...and this is opposite day. When I woke up this morning, I did not expect to see that Rick Santorum had won the caucuses/primaries in Missouri, Minnesota and Colorado yesterday. Even more amazing (at least to me) is that Mitt Romney came in third in Minnesota, a state that he won in 2008 and competed for this year. For Santorum, yesterday’s wins mean that he has changed the narrative about Romney’s frontrunner status, but the Republican primaries also raise interesting questions about the underlying legal regime that serve as a backdrop to these contests.
For example, Romney is extremely well-funded, both as a candidate and through a pro-Romney SuperPAC. He outspent Gingrich 5-1 in Florida, and won the state by 14 percentage points. Many blame this huge influx of money into the Republican primary and the rise of SuperPACs on Citizens United, and there is some truth to that. As we all know, money matters and the more money one can raise, even from corporate donors through unaffiliated, pro-you SuperPACs, the better your chances of winning the election. But Romney lost all three contests yesterday, despite his resources and despite the fact that he had hoped to win Minnesota and had spent money there. He lost to a candidate who is a pauper by comparison. Santorum had limited resources, but he spent time in each state, shaking hands and talking to voters.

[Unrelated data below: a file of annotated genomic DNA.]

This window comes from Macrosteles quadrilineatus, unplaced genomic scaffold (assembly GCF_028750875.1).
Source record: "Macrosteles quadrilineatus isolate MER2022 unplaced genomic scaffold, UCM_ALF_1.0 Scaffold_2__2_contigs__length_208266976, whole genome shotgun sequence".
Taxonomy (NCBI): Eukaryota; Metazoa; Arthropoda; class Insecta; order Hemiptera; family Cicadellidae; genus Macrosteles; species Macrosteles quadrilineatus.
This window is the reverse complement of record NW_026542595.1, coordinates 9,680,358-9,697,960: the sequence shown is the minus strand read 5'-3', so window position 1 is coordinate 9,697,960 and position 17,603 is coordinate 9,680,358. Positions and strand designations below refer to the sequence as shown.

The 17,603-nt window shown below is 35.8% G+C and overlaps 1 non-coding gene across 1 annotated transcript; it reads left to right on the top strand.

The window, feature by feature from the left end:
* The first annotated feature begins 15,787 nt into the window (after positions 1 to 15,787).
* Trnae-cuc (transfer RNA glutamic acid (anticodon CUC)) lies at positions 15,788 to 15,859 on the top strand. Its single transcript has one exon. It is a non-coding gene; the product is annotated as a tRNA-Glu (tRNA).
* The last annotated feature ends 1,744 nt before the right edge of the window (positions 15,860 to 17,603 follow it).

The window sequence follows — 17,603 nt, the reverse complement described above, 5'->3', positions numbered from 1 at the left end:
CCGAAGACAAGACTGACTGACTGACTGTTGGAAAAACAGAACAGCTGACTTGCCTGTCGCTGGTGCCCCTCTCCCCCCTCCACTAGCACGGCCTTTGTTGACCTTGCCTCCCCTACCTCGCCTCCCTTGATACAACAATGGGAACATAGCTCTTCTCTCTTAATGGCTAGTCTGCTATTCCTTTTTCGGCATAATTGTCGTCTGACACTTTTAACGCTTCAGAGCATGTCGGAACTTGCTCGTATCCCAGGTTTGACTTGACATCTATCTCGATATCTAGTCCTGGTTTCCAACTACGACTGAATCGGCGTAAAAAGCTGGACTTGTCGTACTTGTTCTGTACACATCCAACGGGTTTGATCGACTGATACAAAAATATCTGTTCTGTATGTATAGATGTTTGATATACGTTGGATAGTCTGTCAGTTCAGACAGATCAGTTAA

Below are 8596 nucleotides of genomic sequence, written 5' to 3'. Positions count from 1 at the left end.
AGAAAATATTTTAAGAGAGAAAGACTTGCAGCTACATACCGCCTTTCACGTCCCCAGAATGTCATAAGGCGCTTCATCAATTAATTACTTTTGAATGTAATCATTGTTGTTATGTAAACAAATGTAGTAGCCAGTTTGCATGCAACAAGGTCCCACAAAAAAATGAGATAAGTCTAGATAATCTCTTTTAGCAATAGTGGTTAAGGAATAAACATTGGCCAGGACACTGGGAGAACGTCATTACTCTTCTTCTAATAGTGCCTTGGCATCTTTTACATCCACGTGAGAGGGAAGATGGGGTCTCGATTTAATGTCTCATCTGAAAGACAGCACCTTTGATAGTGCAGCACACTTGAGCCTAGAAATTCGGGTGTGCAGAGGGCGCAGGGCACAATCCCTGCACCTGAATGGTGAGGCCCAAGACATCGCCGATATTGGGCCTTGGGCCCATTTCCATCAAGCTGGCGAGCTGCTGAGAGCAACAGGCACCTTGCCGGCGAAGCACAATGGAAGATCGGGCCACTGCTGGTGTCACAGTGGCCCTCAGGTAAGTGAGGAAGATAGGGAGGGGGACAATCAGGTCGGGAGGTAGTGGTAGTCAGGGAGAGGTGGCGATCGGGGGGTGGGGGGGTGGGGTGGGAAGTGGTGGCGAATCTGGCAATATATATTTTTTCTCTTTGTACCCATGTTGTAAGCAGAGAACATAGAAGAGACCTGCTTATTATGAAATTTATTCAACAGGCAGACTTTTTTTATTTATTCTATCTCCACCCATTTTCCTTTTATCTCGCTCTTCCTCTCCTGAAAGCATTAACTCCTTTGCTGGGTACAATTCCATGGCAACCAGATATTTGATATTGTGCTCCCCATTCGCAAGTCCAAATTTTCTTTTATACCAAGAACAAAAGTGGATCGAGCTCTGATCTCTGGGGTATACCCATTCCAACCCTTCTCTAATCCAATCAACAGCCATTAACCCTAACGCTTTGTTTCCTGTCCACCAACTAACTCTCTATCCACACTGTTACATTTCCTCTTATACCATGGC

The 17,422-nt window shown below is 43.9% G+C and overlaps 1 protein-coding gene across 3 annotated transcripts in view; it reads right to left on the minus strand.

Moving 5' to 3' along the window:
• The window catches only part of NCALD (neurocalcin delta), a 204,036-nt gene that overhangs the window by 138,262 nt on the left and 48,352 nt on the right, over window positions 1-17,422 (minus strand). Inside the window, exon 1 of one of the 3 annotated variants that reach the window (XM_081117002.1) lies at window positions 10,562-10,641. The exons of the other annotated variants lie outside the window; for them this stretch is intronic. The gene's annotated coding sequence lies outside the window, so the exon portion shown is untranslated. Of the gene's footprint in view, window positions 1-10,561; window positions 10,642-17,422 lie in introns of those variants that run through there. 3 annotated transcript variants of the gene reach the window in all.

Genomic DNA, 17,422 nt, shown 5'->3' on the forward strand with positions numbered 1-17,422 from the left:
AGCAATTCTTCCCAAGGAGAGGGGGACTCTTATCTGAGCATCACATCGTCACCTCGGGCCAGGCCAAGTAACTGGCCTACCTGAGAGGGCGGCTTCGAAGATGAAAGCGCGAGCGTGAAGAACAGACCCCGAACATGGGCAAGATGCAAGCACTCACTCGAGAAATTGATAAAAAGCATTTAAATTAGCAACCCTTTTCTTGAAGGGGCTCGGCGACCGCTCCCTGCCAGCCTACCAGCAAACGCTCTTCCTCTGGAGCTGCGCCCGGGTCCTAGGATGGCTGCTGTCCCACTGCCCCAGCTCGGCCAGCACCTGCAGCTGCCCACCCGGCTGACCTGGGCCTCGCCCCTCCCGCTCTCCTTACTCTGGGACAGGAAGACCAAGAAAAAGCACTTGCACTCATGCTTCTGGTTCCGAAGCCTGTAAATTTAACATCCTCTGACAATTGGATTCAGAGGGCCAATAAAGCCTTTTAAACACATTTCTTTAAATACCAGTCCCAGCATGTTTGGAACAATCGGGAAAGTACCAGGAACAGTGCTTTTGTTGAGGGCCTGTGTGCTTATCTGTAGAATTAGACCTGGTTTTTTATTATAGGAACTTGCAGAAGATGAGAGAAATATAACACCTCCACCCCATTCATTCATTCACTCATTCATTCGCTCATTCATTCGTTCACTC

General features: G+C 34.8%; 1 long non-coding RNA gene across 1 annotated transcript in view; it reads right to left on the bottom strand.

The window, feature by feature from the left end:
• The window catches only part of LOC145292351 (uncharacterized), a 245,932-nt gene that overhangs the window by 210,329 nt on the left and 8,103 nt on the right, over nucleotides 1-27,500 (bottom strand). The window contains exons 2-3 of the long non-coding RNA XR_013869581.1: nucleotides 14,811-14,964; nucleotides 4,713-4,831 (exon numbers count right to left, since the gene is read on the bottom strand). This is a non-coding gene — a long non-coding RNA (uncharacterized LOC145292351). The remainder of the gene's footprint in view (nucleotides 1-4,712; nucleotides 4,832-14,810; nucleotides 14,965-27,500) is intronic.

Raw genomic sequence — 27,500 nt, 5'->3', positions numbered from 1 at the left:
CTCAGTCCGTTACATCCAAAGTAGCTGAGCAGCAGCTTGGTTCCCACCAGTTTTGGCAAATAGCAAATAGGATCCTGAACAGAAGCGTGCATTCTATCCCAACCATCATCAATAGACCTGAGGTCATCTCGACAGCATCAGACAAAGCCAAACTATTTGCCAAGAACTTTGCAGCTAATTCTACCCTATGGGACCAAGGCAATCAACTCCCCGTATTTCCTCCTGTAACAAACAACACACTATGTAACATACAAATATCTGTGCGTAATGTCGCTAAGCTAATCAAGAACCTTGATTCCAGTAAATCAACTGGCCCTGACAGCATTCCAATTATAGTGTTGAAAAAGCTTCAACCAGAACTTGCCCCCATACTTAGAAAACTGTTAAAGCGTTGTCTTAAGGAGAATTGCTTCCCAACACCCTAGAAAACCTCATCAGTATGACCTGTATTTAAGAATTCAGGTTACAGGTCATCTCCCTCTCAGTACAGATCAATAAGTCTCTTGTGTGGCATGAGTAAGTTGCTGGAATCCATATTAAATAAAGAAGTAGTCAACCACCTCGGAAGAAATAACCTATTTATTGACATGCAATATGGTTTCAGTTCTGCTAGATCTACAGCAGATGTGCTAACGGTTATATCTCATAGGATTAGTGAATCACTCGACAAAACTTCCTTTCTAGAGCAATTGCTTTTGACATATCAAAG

So yes, it is certainly true that money in elections matters; that having organization and boots on the ground matter….but I still like to think that yesterday’s contests show that if the voters don’t like you, you won’t win. Although I feel for Romney given that this is his second bite at the apple, I do find it somewhat reassuring that the voters still have some say in this process.
Or it could just be that voter turnout was down yesterday and that increased Santorum’s chances of winning. Either way, I would rather believe in the system. Yay democracy!